When Do You Want Life Support Ended?

We often think of death as a black-and-white scenario, however it is not always clear when a person’s life is officially ended. For example, the highly-publicized Terri Schiavo case involved an individual in an irreversible, persistent vegetative state. If you become incapacitated like this, do you want doctors to use prolonged artificial life support or mechanical ventilation? When should "the plug be pulled"? An advanced directive or living will gives you the authority to choose what medical treatment you wish to be used around the end of your life. Drafting a document like this also saves your loved ones from having to make these incredibly personal decisions for you.

Who Should Raise Your Children If Both Parents Pass Away?

Many individuals incorrectly assume that estate planning is only necessary for the elderly. However, if you have children of any age, you should have estate planning tools which dictate guardianship in the event of a tragedy. If something happens to you and your child’s other parent, who should be the child’s new legal guardian? Unfortunately, parents who do not make this decision official through legally-binding estate planning documents may not have their wishes granted upon their death. When parents die without choosing a legal guardian for their minor children, the court chooses one or more individuals to become guardians based on the best interest of the child.

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Lombard divorce lawyersWhen a couple decides to end to their marriage, determining how to divide marital property is often a challenging process. Before division can even begin, the parties and the court must first establish what constitutes the marital estate. Illinois law provides fairly straightforward guidelines as to what is considered marital property and what is not, but, as with most areas of law, there may be some exceptions to the rules. On such variation may include a marital home purchased prior to the marriage, which, by the letter of the law, could be considered non-marital property.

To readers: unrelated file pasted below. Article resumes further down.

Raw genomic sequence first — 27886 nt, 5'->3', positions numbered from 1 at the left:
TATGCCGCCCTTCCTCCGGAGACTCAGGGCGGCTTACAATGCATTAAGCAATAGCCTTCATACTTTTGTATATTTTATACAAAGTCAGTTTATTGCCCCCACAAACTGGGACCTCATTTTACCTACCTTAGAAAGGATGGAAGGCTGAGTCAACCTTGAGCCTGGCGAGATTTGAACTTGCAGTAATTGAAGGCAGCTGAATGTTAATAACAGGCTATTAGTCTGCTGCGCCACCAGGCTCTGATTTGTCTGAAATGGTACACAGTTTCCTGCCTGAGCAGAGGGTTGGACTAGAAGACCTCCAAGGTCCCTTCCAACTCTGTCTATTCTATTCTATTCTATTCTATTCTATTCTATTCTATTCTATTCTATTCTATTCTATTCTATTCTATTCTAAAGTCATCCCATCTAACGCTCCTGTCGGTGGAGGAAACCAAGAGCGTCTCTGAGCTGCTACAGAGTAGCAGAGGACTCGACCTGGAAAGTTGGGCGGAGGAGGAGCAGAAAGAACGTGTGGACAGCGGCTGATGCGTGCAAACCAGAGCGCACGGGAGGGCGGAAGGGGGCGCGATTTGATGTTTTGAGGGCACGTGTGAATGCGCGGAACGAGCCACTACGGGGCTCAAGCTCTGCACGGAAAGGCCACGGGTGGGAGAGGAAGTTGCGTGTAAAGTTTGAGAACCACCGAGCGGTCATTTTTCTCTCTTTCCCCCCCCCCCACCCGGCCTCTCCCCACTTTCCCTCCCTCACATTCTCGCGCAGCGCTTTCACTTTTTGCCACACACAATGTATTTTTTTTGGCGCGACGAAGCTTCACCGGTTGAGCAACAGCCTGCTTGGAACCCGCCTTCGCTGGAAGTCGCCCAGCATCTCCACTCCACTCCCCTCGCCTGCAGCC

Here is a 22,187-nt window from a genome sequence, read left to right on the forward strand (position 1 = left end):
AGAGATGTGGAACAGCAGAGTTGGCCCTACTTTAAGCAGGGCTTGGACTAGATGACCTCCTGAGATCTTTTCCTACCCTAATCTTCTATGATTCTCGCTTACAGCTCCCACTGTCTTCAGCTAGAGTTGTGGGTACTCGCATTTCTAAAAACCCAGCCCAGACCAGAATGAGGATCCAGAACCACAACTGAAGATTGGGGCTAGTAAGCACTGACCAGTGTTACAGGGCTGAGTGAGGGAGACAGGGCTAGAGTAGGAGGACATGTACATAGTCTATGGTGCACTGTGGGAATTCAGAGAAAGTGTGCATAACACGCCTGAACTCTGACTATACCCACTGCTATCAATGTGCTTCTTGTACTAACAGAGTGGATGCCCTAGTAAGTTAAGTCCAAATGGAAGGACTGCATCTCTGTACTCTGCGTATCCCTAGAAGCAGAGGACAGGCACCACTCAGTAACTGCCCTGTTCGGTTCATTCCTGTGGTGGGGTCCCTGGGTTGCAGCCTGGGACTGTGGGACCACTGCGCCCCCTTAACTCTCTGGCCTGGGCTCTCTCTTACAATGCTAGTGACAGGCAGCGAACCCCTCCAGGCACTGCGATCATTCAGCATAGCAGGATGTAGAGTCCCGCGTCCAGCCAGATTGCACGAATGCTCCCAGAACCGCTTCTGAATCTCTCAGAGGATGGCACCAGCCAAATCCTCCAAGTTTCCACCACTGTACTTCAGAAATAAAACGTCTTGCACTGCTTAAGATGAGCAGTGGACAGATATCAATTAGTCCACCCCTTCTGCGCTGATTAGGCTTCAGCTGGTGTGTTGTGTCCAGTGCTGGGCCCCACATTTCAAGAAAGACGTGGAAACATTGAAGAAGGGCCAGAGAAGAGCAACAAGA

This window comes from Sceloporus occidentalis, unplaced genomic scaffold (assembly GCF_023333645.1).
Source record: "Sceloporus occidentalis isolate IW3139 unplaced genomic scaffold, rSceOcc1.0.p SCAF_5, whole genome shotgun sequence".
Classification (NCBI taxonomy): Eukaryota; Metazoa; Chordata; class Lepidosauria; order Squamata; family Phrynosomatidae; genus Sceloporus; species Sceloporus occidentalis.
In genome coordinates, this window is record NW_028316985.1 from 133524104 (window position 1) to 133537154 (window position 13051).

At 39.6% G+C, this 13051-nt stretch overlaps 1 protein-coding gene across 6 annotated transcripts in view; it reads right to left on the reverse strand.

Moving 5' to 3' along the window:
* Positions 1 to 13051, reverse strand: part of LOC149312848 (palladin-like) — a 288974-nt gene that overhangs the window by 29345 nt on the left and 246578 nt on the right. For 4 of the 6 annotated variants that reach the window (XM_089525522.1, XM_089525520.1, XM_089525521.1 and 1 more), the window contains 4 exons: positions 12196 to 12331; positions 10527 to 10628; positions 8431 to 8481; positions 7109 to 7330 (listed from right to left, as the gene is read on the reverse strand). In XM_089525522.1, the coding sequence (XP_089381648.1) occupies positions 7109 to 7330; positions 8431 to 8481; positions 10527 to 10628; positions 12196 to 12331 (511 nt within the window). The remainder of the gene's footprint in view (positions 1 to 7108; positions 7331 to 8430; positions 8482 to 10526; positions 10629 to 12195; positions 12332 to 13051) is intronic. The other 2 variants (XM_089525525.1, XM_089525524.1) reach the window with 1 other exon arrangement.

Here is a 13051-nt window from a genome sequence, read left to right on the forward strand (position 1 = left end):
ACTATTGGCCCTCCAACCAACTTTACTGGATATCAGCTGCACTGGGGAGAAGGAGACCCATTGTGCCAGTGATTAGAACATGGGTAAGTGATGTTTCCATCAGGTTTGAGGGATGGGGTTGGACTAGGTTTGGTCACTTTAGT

In Contemplation of Marriage

According to the Illinois Marriage and Dissolution of Marriage Act (IMDMA), assets that are acquired prior to the marriage are generally non-martial property, and those acquired by either spouse subsequent to the marriage are part of the marital estate. By this standard, a home purchased before a couple actually gets married could ostensibly be considered non-marital property, especially if the home was titled in just one party’s name.

Despite the best theoretical intentions of the law, the real world often proposes logistical challenges. For example, it is not uncommon for a couple to begin looking for a home and complete the purchase before their marriage, with the intention of the sharing the home once they are married (or sooner). If the marriage subsequently ends in divorce, the status of the home as marital or non-marital property may be in question. Over the last four decades, several cases around the state have addressed similar situations and appellate courts have established a reliable case law precedent.

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Lombard estate planning attorneyAn estate plan generally involves human heirs, such as children and grandchildren, but this is not always the case. Some individuals have non-human dependents to consider. Does that mean everyone should include their pet in an estate plan? Not necessarily, yet it might be worth considering if there is even the slightest possibility that your companion may outlive you. It is important to realize that this provision might be important, and how you can take the first step toward implementing it in your estate plan.

Why Plan for Your Pets?

When the owner of an animal dies or becomes incapacitated, the animal may end up at a shelters, especially if there are no family members who are willing to take on the responsibilities of surrogate pet ownership. It happens so frequently, in fact, that estimates suggest some 100,000 to 500,000 pets are admitted to a shelter after their owner’s death or incapacitation. How do these once companions end up in shelters?

Often, it is the friends, family, or children of the deceased that surrender them. Perhaps they do not have the room income to care for the animal, or have tried to care for it but do not know how to do so appropriately. Still others might have allergies, small children, or other extenuating circumstances that make caring for an animal difficult or nearly impossible.